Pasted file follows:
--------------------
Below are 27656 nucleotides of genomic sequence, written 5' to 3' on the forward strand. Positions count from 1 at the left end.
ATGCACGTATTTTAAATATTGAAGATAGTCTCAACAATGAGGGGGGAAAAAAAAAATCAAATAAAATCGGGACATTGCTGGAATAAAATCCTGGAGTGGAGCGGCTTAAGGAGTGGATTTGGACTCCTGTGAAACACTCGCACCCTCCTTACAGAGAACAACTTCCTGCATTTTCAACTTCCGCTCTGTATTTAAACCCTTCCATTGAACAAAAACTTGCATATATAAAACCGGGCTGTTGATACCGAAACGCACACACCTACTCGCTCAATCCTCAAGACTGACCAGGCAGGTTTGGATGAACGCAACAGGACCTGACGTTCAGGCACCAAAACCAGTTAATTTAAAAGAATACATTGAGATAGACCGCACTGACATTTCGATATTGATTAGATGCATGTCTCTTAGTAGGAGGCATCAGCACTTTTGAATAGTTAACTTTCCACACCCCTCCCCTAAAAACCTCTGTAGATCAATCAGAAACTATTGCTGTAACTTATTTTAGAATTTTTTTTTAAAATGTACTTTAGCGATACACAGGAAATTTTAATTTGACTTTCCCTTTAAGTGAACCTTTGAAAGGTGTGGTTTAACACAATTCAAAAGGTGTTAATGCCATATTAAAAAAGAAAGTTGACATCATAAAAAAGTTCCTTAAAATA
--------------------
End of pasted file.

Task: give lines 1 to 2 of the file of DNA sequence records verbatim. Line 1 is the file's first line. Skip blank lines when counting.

Below are 27656 nucleotides of genomic sequence, written 5' to 3' on the forward strand. Positions count from 1 at the left end.
ATGCACGTATTTTAAATATTGAAGATAGTCTCAACAATGAGGGGGGAAAAAAAAAATCAAATAAAATCGGGACATTGCTGGAATAAAATCCTGGAGTGGAGCGGCTTAAGGAGTGGATTTGGACTCCTGTGAAACACTCGCACCCTCCTTACAGAGAACAACTTCCTGCATTTTCAACTTCCGCTCTGTATTTAAACCCTTCCATTGAACAAAAACTTGCATATATAAAACCGGGCTGTTGATACCGAAACGCACACACCTACTCGCTCAATCCTCAAGACTGACCAGGCAGGTTTGGATGAACGCAACAGGACCTGACGTTCAGGCACCAAAACCAGTTAATTTAAAAGAATACATTGAGATAGACCGCACTGACATTTCGATATTGATTAGATGCATGTCTCTTAGTAGGAGGCATCAGCACTTTTGAATAGTTAACTTTCCACACCCCTCCCCTAAAAACCTCTGTAGATCAATCAGAAACTATTGCTGTAACTTATTTTAGAATTTTTTTTTAAAATGTACTTTAGCGATACACAGGAAATTTTAATTTGACTTTCCCTTTAAGTGAACCTTTGAAAGGTGTGGTTTAACACAATTCAAAAGGTGTTAATGCCATATTAAAAAAGAAAGTTGACATCATAAAAAAGTTCCTTAAAATA